His wings rest at his feet.
His fists curl inside a brown paper bag.
The alert beak propped on his head
aims down the block into sidewalk pools
of streetlight. His red lips make plump
numbers. He has so much candy
the bottom bulges. A pumpkin arrives
on spindly orange legs, followed by
a skeleton crew of two with unkept
postures, baggy knees, and flaccid spines.
A ghost sidles up, his sheet belted,
a baseball cap holding sloppy eyeholes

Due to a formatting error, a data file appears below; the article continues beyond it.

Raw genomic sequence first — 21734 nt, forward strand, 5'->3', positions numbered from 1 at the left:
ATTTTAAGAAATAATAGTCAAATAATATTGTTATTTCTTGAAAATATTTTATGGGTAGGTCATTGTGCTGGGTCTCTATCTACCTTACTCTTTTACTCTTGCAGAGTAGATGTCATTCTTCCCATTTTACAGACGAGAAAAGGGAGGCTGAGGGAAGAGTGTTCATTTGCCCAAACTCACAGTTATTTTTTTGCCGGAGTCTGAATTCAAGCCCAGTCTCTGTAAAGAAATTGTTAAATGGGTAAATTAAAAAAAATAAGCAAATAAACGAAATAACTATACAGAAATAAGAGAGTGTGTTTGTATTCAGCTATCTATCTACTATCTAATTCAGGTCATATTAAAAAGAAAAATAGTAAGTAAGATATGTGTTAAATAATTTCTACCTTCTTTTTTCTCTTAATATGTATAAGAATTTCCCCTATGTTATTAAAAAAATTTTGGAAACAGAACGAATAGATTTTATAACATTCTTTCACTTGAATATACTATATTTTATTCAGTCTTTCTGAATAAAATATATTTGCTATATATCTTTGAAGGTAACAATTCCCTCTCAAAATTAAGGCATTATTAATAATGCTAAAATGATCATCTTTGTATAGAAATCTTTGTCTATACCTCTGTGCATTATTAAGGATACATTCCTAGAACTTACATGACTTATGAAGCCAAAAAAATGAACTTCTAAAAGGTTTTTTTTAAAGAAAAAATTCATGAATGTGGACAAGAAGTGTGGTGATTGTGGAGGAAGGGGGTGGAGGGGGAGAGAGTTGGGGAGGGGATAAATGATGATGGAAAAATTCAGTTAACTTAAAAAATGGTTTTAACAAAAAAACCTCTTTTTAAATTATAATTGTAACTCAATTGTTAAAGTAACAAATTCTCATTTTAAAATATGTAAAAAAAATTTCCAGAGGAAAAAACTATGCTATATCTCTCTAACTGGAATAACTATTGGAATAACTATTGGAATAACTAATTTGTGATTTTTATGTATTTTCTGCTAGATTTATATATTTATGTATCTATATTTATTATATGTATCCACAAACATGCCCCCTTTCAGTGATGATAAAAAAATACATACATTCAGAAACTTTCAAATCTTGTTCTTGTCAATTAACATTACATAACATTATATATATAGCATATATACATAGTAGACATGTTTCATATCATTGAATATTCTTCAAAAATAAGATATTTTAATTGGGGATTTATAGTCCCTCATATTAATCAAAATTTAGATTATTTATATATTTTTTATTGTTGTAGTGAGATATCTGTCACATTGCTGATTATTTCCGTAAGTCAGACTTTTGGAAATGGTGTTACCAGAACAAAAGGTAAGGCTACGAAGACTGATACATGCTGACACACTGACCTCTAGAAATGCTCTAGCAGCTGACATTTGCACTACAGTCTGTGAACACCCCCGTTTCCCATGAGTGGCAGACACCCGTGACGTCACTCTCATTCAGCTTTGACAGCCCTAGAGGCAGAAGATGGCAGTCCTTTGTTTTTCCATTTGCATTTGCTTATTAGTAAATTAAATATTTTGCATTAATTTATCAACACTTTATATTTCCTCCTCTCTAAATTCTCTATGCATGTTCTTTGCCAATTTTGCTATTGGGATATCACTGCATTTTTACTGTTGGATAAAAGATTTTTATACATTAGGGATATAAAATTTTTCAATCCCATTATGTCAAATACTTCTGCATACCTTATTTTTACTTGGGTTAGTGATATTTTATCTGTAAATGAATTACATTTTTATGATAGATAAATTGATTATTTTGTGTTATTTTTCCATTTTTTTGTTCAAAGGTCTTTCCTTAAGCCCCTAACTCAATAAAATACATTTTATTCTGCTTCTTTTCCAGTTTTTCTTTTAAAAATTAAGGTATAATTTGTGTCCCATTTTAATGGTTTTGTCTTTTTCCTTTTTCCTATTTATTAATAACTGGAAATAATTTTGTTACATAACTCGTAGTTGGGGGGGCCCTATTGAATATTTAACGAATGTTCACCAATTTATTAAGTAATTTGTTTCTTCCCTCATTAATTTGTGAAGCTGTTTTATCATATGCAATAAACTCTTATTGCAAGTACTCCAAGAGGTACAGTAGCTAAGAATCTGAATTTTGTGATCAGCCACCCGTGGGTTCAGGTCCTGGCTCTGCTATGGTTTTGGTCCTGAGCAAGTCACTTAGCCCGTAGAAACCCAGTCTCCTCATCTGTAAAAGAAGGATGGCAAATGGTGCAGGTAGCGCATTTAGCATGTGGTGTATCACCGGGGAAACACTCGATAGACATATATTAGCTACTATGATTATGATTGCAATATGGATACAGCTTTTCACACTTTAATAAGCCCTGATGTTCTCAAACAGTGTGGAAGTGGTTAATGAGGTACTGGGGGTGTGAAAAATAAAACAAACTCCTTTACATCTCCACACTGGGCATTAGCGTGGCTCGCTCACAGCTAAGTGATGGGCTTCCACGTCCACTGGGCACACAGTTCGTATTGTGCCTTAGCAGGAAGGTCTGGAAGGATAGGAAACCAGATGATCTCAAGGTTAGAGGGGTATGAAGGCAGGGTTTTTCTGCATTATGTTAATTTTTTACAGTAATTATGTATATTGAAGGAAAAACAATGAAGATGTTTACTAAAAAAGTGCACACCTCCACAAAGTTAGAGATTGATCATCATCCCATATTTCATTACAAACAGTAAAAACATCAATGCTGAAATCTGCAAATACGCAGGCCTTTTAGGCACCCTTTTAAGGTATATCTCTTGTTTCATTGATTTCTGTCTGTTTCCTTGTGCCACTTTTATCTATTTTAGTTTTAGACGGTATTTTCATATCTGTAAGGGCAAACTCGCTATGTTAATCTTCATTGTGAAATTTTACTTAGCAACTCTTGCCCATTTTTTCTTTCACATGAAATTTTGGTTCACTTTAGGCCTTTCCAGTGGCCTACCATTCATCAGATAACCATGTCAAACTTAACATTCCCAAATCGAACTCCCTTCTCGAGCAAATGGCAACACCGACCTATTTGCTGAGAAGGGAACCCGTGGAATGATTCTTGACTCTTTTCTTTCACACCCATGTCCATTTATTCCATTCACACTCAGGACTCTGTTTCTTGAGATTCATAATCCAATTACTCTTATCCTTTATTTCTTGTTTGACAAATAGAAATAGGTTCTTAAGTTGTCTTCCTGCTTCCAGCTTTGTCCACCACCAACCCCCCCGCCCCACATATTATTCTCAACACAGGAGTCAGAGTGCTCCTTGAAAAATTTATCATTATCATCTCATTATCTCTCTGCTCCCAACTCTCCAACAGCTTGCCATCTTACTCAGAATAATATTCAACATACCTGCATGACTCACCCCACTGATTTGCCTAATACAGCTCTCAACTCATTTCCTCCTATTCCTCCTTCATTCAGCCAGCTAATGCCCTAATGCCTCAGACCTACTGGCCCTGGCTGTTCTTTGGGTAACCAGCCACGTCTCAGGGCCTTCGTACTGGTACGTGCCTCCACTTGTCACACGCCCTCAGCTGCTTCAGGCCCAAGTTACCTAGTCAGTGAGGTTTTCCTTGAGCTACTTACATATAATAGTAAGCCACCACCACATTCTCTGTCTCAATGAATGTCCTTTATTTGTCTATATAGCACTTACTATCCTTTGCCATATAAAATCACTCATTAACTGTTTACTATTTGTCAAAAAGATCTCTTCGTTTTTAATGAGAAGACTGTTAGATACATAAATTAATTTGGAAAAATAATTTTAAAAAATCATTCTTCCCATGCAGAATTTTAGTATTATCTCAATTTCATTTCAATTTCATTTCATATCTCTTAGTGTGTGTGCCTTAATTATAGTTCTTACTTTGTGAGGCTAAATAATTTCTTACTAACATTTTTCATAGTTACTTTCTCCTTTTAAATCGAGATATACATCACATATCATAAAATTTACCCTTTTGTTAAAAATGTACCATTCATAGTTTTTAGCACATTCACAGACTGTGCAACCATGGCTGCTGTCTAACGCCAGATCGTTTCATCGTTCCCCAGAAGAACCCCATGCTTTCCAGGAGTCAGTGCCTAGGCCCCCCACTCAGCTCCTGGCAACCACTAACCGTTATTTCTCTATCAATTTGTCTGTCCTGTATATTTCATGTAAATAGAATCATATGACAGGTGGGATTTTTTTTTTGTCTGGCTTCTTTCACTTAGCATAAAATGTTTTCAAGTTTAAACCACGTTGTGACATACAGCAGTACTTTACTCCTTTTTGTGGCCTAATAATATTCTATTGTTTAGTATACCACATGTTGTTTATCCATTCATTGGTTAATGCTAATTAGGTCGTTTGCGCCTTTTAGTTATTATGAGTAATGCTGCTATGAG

in place. He hurries off with his posse
of short immortals, leaving the
wings where he stood.
The mother says, “Oh, look,”
disappointment as she brushes rubble
from feathers. She searches through streetlight
for her angel, holding the wings
so he’ll dig his arms through the straps,
shrugging on tonight’s beast.
Copyright © 2018 Amber Flora Thomas. Used with permission of the author. This poem originally appeared in Tin House, Spring 2018.